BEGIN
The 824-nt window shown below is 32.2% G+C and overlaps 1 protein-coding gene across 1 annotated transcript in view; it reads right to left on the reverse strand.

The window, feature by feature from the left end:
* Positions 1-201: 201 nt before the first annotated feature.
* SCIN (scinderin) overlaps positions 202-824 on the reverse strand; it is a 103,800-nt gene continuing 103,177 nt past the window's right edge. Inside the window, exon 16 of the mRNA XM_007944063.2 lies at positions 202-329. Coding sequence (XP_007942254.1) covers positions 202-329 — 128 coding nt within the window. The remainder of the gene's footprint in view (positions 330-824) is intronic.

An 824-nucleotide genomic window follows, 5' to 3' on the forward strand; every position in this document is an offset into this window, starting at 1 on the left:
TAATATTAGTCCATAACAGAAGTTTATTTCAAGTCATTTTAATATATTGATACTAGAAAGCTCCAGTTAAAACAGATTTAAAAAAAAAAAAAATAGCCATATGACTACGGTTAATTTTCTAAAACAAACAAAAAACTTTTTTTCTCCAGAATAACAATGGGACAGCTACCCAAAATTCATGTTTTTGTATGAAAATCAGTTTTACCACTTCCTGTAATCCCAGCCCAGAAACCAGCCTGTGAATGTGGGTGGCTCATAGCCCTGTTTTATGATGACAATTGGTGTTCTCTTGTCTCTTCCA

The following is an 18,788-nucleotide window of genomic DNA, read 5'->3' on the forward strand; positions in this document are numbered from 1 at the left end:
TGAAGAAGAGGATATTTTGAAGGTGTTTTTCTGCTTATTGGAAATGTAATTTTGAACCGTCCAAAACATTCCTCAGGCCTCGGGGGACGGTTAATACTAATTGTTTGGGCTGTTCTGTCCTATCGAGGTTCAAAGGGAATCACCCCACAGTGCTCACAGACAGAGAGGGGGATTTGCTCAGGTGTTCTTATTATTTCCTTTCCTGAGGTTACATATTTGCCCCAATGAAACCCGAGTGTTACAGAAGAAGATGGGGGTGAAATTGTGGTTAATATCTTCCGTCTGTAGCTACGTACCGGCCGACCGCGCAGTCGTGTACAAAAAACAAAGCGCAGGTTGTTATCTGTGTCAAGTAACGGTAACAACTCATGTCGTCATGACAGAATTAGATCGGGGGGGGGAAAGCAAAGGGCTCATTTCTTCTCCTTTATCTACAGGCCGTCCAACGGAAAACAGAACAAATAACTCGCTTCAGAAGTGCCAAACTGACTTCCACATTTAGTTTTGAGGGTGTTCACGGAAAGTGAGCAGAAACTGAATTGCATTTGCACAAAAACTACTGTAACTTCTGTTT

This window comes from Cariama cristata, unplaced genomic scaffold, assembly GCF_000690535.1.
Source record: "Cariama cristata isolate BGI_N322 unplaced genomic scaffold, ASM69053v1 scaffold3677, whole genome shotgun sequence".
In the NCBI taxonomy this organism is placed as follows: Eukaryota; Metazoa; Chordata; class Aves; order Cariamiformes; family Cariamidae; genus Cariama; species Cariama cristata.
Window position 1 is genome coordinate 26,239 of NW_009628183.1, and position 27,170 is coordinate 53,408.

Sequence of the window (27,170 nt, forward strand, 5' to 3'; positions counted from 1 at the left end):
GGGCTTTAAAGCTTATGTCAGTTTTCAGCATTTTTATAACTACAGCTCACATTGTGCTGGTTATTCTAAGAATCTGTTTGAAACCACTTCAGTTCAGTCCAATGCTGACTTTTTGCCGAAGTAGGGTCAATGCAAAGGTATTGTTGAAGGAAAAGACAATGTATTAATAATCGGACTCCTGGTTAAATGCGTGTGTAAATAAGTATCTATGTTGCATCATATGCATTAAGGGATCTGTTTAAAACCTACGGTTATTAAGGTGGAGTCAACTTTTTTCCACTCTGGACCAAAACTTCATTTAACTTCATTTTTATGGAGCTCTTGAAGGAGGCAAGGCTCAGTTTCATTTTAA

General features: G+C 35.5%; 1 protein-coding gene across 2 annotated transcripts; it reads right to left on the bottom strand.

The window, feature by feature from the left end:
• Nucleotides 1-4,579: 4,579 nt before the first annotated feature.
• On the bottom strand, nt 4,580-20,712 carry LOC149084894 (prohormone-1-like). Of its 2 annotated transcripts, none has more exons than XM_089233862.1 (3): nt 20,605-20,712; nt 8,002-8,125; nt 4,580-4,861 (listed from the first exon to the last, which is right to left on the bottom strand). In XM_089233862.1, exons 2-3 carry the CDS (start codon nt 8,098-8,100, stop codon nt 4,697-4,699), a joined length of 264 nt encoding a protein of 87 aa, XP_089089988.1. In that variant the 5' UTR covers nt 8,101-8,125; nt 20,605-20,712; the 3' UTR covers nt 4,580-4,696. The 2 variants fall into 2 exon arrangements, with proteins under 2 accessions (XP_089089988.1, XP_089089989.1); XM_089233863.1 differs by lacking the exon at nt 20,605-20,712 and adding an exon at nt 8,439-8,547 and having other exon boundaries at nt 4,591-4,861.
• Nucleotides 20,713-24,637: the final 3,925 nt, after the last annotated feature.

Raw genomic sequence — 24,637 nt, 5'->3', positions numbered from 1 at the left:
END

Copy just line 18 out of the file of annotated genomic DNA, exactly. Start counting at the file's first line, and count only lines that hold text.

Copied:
• On the bottom strand, nt 4,580-20,712 carry LOC149084894 (prohormone-1-like). Of its 2 annotated transcripts, none has more exons than XM_089233862.1 (3): nt 20,605-20,712; nt 8,002-8,125; nt 4,580-4,861 (listed from the first exon to the last, which is right to left on the bottom strand). In XM_089233862.1, exons 2-3 carry the CDS (start codon nt 8,098-8,100, stop codon nt 4,697-4,699), a joined length of 264 nt encoding a protein of 87 aa, XP_089089988.1. In that variant the 5' UTR covers nt 8,101-8,125; nt 20,605-20,712; the 3' UTR covers nt 4,580-4,696. The 2 variants fall into 2 exon arrangements, with proteins under 2 accessions (XP_089089988.1, XP_089089989.1); XM_089233863.1 differs by lacking the exon at nt 20,605-20,712 and adding an exon at nt 8,439-8,547 and having other exon boundaries at nt 4,591-4,861.